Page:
Written by Amie Chapman
Part of the journey as a puppy raiser is saying goodbye and handing your now grown-up puppy over to the professionals.
I like to say that puppy raisers “home school” the puppy until they are old and mature enough to attend “college.” Not every puppy gets accepted into formal training, so it is a sad but proud moment when I drop a puppy off for “college.” I will admit that some are easier to than others to let go of, but every single one of them will be on my mind every day until I get told what path they will take and where they will ultimately end up.
This past weekend I dropped off puppy No. 16, Arturo, for formal training.
Arturo was a rock star out in public, so calm and collected. At home, he was the complete opposite. Always wanting to play, needing to be busy and be the life of the party. He was an amazing help with our new little puppies that we are fostering, so calm and patient with them. He wasn’t with me for very long, only two months, but I already miss having him around and so does the rest of the household.
I was his finishing home—my job was to do a little fine tuning on his house manners. His first raisers did a phenomenal job with him and recognized that they had a lot going on in their lives and gave Arturo every chance he could to be successful. I hope I get to meet them in person if Arturo has what it takes to be a guide dog and graduates with a partner. I want to thank them for sharing this amazing guy with me. I know it must have been tough to let him go.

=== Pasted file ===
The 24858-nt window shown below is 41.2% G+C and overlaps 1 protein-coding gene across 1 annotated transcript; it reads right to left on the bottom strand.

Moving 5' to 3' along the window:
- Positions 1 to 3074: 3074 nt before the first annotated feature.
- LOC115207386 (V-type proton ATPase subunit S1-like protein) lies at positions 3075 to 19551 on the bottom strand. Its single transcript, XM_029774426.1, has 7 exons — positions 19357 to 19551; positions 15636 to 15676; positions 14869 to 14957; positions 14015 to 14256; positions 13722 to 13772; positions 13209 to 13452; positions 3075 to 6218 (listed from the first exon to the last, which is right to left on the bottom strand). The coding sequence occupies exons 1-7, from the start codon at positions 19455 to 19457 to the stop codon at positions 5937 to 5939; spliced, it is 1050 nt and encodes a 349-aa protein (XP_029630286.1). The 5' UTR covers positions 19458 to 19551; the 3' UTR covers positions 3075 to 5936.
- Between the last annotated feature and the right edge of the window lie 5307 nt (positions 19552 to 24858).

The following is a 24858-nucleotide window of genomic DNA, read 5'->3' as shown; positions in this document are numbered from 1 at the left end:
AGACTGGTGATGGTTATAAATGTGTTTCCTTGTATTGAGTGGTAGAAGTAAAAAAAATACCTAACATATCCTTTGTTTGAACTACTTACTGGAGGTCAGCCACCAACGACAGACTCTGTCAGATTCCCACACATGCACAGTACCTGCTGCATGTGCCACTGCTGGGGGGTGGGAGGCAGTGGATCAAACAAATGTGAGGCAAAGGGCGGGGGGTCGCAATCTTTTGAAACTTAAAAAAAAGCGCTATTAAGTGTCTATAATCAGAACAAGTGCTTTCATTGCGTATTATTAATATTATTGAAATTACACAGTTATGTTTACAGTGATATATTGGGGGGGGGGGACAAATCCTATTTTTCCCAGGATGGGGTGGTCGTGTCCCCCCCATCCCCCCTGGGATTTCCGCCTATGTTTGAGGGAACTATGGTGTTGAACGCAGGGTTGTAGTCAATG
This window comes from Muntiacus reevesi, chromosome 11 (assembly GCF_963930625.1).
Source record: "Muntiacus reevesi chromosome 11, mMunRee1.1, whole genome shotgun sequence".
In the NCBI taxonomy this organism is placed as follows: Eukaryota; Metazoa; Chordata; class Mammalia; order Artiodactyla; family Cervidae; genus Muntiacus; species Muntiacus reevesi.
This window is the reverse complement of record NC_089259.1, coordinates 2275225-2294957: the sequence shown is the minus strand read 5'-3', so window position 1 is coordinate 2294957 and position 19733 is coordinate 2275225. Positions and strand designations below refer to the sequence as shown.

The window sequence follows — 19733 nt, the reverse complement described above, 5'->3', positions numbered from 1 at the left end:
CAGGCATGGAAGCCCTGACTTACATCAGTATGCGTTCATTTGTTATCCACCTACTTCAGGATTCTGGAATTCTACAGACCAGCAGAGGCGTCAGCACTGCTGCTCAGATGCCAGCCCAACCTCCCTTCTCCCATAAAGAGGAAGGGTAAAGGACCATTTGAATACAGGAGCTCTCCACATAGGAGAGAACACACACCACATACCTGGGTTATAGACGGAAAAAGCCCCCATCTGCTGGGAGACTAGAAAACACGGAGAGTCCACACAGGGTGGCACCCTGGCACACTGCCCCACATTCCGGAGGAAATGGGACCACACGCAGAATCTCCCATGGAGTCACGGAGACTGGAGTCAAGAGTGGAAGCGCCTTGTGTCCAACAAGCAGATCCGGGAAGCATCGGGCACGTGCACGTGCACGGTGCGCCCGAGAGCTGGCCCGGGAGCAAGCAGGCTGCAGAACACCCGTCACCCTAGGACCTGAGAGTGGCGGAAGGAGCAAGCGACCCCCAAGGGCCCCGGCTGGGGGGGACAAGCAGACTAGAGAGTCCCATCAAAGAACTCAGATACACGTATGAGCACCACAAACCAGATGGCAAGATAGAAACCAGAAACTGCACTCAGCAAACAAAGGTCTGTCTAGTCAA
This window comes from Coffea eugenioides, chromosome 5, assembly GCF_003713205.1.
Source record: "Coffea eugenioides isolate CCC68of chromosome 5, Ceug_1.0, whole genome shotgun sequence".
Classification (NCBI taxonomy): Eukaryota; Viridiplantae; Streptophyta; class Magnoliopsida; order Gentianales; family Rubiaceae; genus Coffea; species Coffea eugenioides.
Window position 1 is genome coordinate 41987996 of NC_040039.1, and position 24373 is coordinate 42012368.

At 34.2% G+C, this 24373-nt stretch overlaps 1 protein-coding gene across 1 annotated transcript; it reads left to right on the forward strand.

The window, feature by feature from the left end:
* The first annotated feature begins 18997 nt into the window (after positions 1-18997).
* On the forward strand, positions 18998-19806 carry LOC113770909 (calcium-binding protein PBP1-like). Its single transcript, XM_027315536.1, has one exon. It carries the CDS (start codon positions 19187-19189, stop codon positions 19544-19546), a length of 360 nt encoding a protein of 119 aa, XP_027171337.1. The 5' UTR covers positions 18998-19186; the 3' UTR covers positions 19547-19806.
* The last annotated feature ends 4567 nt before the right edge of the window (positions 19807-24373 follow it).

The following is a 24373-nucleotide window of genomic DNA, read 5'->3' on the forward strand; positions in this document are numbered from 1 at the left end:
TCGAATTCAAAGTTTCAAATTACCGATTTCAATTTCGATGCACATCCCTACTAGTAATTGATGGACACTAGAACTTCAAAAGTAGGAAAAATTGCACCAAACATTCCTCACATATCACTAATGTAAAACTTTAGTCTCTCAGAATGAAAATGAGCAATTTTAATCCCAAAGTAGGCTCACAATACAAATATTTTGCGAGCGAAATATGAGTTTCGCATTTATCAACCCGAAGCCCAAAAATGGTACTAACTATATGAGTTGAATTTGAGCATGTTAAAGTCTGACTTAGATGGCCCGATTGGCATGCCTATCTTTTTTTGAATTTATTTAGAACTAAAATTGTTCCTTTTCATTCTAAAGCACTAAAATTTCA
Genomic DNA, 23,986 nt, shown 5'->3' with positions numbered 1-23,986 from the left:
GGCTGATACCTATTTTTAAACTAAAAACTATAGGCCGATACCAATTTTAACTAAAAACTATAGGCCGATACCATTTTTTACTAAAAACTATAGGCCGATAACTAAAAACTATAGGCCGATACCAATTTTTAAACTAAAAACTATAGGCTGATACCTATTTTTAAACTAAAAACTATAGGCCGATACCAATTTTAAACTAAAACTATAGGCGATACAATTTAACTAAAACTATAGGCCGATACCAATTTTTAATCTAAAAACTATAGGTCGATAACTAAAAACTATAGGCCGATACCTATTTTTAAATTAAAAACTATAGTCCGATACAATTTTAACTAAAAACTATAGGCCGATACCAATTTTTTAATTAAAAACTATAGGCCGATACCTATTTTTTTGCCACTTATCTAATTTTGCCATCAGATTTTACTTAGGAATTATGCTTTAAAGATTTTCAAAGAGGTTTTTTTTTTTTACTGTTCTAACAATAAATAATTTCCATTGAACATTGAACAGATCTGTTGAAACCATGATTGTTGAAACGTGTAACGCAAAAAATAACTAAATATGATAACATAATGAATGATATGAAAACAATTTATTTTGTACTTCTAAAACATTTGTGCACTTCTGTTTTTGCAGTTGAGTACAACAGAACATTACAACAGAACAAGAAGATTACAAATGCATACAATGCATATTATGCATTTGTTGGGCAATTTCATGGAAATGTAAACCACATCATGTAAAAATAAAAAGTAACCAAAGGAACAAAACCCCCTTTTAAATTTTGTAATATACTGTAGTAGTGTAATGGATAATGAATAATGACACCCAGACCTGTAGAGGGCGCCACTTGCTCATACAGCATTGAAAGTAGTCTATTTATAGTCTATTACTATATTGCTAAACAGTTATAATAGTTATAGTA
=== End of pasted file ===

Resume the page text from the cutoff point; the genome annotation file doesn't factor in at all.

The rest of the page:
So now the waiting game begins, waiting to see how Arturo does in training.
Guide Dogs for the Blind has a pretty nice update policy for their puppy raisers. Raisers can log into the school’s website and see where their puppy is in the training process. There are eight phases of training for the dogs at this organization, and every week the trainers update the list on the website. Raisers can also read in the puppy raising manual a description of what the dogs are doing and learning in each phase. I will be checking every Thursday in hopes of seeing Arturo moving up from phase to phase. This is an exciting time for me as a puppy raiser. It is time to cheer him on from the sidelines.
When I dropped him off I told him that everyone who had a hand in raising him was very proud of him and will miss him.
I told him to work hard and listen to his trainers, and that I felt like he would do great things. So now I just sit back and wait, and hope that my time with him was helpful and that I will see him again soon at graduation.